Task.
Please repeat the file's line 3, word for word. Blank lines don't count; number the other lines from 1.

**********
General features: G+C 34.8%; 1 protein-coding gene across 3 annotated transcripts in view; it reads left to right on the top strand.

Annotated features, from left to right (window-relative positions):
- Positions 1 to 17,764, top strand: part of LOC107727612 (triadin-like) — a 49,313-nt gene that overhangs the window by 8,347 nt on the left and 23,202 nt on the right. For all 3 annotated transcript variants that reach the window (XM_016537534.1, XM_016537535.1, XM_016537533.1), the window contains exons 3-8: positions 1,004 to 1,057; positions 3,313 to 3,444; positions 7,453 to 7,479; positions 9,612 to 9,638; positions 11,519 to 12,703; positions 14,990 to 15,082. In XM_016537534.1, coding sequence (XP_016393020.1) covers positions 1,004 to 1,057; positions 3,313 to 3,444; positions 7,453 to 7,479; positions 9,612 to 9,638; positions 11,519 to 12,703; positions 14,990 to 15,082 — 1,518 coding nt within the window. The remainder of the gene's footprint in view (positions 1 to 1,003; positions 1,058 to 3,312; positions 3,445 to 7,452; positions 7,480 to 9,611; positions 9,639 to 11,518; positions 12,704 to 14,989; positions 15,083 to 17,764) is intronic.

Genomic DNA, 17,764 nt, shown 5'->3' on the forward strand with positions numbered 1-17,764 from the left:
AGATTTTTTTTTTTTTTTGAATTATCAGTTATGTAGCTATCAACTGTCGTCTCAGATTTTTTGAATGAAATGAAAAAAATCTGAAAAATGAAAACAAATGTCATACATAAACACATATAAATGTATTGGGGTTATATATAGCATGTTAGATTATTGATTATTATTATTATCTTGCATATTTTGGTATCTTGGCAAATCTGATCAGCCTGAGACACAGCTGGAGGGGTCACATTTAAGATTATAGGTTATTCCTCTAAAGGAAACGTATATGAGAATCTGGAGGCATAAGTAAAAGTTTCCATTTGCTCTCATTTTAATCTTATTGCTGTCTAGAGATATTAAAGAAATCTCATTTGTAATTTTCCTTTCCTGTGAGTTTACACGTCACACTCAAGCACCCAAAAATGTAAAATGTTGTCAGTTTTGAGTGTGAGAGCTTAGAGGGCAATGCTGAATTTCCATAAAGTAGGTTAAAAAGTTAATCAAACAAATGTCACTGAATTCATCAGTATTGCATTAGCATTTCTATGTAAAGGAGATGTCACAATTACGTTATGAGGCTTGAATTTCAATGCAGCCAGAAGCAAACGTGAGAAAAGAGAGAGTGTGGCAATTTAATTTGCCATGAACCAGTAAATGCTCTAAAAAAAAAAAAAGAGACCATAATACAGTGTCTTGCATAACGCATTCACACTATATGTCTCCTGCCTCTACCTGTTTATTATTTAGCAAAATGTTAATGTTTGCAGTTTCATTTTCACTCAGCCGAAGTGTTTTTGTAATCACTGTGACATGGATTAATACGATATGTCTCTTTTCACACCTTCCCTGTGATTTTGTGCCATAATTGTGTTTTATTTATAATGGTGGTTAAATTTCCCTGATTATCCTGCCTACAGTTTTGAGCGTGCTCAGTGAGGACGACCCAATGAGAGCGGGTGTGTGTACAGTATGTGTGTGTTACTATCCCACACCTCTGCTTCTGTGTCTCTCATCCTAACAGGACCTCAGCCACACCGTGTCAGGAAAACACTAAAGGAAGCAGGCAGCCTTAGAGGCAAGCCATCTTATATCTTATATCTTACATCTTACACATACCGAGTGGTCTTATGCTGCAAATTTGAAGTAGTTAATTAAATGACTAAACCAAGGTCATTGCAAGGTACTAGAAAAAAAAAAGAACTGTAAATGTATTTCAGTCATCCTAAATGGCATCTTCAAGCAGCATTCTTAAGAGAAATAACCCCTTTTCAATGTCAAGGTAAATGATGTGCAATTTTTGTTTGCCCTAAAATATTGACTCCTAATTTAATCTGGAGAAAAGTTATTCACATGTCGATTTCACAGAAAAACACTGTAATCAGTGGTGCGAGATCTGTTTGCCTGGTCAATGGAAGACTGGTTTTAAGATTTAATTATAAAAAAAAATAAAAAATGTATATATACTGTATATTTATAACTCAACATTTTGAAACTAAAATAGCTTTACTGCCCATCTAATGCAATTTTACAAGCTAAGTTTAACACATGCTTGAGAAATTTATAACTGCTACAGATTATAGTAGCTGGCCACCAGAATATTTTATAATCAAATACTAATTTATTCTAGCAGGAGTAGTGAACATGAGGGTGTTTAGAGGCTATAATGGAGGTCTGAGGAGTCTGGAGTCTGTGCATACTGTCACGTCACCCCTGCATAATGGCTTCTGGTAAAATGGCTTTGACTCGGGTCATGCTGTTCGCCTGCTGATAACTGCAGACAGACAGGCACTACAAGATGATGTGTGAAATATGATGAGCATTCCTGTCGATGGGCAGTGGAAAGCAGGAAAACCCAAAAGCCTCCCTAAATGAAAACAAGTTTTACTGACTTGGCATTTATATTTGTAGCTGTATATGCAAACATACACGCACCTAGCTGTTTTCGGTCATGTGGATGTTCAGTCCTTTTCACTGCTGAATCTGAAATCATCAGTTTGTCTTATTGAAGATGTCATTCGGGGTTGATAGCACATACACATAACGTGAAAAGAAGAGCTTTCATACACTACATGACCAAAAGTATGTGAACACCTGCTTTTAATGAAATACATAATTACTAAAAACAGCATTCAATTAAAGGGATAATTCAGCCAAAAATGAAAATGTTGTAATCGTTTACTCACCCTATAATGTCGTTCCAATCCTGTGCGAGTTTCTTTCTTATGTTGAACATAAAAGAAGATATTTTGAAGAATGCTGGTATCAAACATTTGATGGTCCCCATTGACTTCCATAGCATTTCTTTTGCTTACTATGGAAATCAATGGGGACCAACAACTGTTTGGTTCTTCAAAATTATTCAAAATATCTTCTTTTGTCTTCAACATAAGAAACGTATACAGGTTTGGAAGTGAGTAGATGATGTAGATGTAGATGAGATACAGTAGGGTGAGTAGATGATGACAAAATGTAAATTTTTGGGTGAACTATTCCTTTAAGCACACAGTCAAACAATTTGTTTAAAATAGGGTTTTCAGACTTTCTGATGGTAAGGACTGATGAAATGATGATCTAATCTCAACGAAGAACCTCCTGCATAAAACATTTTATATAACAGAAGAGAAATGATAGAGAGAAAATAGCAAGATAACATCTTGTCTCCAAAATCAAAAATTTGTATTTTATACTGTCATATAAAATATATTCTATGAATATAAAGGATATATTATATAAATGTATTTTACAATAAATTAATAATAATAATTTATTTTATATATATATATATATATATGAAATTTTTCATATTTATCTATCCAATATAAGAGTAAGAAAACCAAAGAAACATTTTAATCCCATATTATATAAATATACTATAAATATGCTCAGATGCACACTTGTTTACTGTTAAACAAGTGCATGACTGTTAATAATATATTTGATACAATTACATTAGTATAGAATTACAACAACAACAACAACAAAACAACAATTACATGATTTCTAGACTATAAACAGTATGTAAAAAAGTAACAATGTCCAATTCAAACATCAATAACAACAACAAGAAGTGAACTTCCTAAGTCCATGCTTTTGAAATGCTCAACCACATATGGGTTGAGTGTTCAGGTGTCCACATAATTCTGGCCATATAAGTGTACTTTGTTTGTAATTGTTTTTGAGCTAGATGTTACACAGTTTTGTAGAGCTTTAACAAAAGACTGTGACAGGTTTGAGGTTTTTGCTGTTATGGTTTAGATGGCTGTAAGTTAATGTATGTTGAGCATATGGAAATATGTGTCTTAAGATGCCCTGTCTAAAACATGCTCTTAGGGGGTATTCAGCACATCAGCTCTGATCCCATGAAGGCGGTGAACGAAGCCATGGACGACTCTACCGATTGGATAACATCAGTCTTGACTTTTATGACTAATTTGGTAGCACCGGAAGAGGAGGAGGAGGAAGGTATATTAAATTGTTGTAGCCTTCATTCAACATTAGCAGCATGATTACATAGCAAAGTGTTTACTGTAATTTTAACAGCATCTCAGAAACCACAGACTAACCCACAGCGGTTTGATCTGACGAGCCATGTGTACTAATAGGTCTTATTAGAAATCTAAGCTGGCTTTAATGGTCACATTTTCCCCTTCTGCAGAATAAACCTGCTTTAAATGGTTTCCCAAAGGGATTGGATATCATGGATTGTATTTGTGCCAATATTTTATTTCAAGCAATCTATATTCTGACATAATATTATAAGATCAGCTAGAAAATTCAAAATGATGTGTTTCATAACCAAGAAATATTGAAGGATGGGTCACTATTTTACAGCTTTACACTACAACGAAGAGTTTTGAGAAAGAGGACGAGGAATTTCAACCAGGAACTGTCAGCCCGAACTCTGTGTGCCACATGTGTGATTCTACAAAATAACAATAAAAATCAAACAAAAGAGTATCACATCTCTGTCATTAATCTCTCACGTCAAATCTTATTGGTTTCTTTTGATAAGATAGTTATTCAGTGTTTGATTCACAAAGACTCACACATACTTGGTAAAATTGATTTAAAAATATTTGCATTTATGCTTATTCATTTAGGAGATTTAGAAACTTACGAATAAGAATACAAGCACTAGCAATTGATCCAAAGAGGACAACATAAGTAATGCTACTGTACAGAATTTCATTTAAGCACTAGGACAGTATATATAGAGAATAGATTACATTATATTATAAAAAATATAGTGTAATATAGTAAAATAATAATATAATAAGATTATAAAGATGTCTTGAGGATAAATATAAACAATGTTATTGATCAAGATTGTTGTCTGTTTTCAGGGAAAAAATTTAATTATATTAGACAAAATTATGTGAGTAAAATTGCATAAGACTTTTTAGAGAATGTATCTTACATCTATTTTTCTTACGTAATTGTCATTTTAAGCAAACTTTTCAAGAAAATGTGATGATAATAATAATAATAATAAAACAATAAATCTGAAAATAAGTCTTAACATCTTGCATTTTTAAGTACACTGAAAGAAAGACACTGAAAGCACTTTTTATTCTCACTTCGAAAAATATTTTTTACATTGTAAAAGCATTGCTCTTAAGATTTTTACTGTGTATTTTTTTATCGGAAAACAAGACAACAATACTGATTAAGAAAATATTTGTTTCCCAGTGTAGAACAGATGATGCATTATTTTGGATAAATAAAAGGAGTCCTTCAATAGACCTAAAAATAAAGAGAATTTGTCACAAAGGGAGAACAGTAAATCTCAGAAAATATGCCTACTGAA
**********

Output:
- Positions 1 to 17,764, top strand: part of LOC107727612 (triadin-like) — a 49,313-nt gene that overhangs the window by 8,347 nt on the left and 23,202 nt on the right. For all 3 annotated transcript variants that reach the window (XM_016537534.1, XM_016537535.1, XM_016537533.1), the window contains exons 3-8: positions 1,004 to 1,057; positions 3,313 to 3,444; positions 7,453 to 7,479; positions 9,612 to 9,638; positions 11,519 to 12,703; positions 14,990 to 15,082. In XM_016537534.1, coding sequence (XP_016393020.1) covers positions 1,004 to 1,057; positions 3,313 to 3,444; positions 7,453 to 7,479; positions 9,612 to 9,638; positions 11,519 to 12,703; positions 14,990 to 15,082 — 1,518 coding nt within the window. The remainder of the gene's footprint in view (positions 1 to 1,003; positions 1,058 to 3,312; positions 3,445 to 7,452; positions 7,480 to 9,611; positions 9,639 to 11,518; positions 12,704 to 14,989; positions 15,083 to 17,764) is intronic.